Duterte asked to reconsider tariff on pork imports
The chairman of the House Ways and Means Committee asked President Rodrigo Duterte to reconsider his decision to temporarily reduce import duties on pork as the government stands to lose P1.9 billion in revenues, which could be used to develop the local industry instead, according to a report by Philippine News Agency.
Albay Rep. Joey Salceda said while he agrees that action is needed to lower meat inflation, he believes that lowering pork tariffs will harm the domestic industry while primarily benefiting importers and traders.
Duterte issued Executive Order (EO) 128, which reduces tariff rates for both in-quota and out-quota imports of pork to boost pork supply in the country and tame prices of pork products.
Under EO 128, the in-quota or within the minimum access volume (MAV) for pork for the first three months upon effectivity will be 5 percent, while 15 percent for out-quota or outside MAV.
For the fourth to 12th months, in-quota would be 10 percent while out-quota will be 20 percent. The EO was intended to address the impact of African swine fever (ASF) on the country’s hog industry.
“The price differential between imported pork at around PHP190 after duties, and the domestic price of around PHP300-400 a kilo is enough incentive to import. What we need to do is ensure that imports that come in are safe and that the application process for the in-quota tariff rate is not tedious or expensive,” Salceda said.
Salceda said that the domestic industry suffers at a higher rate than the price level goes down with these adjustments.
“It’s naïve to think that traders will sell at lower prices just because imports are priced more cheaply. They are already pocketing up to 110 percent in gross margins. What would stop them from just taking more?” Salceda said. “While I support the overall policy of easing trade to lower consumer prices, we should have precautions to help domestic industry.”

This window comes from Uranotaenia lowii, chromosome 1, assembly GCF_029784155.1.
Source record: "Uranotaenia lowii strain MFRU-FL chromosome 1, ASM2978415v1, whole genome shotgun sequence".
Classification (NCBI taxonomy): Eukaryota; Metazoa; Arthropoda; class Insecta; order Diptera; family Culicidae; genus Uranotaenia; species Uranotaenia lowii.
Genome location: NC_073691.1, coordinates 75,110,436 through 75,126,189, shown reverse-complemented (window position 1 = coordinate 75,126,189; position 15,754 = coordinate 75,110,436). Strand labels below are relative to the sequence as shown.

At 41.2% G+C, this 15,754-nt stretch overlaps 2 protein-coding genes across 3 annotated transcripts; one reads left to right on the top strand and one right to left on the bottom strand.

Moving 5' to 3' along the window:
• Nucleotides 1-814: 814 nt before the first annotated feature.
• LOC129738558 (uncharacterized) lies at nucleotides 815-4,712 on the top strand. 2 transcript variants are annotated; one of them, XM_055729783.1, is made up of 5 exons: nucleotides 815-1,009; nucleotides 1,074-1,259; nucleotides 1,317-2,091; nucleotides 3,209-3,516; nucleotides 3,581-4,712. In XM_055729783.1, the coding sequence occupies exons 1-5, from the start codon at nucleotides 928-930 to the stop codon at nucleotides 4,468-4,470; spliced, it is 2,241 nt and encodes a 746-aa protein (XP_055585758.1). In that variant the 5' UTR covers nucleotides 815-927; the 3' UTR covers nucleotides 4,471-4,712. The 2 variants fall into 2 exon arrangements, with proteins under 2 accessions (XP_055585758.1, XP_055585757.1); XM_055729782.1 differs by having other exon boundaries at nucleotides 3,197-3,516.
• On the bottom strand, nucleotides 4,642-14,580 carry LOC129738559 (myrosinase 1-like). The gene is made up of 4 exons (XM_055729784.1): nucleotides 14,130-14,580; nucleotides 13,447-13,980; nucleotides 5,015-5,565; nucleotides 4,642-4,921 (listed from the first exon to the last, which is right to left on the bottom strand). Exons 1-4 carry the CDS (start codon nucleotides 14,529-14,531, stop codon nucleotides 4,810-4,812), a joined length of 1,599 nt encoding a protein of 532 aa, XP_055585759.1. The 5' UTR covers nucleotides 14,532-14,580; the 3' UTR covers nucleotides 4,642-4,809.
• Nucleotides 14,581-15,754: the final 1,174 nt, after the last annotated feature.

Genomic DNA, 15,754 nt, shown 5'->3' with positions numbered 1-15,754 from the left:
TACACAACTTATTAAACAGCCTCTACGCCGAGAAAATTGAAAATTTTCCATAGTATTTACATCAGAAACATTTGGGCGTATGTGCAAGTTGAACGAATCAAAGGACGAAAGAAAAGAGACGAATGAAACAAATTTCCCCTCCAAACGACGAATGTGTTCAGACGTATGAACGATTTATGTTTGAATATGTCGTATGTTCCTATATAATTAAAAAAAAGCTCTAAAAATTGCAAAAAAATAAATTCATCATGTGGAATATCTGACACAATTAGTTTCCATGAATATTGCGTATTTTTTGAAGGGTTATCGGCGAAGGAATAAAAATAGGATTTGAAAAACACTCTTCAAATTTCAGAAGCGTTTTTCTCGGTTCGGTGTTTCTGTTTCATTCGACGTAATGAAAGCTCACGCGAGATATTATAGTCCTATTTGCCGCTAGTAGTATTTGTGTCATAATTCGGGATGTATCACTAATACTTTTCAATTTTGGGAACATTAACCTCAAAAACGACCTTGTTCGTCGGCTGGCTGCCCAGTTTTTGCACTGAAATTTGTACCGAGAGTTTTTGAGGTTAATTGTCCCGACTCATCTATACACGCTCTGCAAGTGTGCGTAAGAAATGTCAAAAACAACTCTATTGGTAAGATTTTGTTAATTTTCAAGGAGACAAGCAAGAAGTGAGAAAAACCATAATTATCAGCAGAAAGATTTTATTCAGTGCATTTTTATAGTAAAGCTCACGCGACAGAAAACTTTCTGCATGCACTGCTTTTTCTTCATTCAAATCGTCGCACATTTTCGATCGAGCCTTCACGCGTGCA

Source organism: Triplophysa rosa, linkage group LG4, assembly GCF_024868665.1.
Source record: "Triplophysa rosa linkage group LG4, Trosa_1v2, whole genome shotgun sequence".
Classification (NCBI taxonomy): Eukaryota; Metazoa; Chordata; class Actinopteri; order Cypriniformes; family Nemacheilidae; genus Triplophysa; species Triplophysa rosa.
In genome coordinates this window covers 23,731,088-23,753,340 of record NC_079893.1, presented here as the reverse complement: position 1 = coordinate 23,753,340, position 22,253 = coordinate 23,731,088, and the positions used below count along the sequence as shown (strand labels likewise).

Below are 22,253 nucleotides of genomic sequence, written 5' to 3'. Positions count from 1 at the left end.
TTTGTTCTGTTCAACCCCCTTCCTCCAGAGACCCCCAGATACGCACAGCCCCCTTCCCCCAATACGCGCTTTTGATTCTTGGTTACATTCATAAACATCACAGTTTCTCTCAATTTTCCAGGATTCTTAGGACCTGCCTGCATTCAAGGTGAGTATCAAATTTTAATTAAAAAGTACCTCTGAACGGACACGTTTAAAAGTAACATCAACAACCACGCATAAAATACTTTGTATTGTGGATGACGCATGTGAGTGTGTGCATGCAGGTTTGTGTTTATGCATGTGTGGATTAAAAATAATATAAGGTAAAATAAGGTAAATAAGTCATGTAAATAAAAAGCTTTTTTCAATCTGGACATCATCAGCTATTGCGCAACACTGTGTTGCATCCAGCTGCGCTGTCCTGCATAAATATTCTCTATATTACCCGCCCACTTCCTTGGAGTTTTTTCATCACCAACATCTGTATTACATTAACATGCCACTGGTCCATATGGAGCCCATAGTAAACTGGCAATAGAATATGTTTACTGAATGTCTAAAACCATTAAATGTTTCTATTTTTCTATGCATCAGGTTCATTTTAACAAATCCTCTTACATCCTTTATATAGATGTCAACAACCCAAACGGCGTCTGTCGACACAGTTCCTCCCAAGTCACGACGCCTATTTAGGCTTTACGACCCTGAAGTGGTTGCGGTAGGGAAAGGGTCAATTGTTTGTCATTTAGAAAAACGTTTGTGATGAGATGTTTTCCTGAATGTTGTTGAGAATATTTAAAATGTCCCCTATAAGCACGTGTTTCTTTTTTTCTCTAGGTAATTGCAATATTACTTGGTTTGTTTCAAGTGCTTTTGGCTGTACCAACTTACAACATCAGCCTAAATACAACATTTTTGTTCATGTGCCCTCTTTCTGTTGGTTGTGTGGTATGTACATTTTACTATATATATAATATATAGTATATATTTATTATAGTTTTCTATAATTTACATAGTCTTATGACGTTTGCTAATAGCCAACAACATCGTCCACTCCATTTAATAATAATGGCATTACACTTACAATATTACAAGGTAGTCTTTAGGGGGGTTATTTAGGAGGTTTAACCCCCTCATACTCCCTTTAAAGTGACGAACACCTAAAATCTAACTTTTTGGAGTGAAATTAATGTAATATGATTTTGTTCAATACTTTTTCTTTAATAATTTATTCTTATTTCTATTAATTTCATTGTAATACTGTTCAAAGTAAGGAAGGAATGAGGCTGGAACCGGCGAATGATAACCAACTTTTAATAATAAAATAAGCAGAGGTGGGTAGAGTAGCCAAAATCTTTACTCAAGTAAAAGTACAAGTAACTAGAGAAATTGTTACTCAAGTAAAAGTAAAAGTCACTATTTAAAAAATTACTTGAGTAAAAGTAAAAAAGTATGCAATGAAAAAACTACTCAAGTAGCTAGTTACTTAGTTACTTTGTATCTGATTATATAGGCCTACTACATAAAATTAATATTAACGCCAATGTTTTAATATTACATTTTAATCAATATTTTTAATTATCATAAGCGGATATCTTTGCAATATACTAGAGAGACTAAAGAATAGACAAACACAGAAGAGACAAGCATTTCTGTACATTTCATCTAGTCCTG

He suggested using tariff revenues to improve the country’s swine repopulation program and invest in biosafety and better feeding.
“My problem here is that the domestic industry is not dominated by big businesses. When we hurt the domestic industry, we are hurting small backyard raisers, whose output comprises 71 percent of all swine production in the country,” Salceda said.
Salceda said that while the President has the power to lower tariffs during the congressional break, the House committee could have conducted hearings to hear all the stakeholders and come up with a mutually beneficial solution.
“Ordinarily, lowering tariffs is a power of Congress, that should specifically originate in my Committee. NEDA (National Economic and Development Authority) could have at the very least asked my Committee to clear the final decision, because they’re borrowing my Committee’s power. And it’s very hard to reverse decisions like these,” Salceda said.
Salceda said one viable alternative is to expand the MAV, whose tariff rate is 10 percent lower than the regular rate, and automatically approve imports as MAV on a first-come, first-served basis.
“We can simplify the procedure so that whoever comes first gets to use the MAV. That also saves importers money, because there are at least 3 trade barriers directly related to the MAV,” he said. “In the meantime, our policy with the domestic industry should be to do no further harm. We are not so generous with stimulus measures or aid. The least we can do is not to hurt our own sectors.”
Agriculture Secretary William Dar, in a joint virtual presser with the Department of Trade and Industry (DTI), on Wednesday said the government and other stakeholders are committed to stabilizing food prices by augmenting food supply.
They also ensure that the supply chains of goods, especially food, will be unhampered during the enhanced community quarantine in the 'National Capital Region Plus' area.
Measures to boost the supply of key agricultural commodities, including temporary reduction of tariff and quota controls, can help stabilize food prices and inflation, Dar said.
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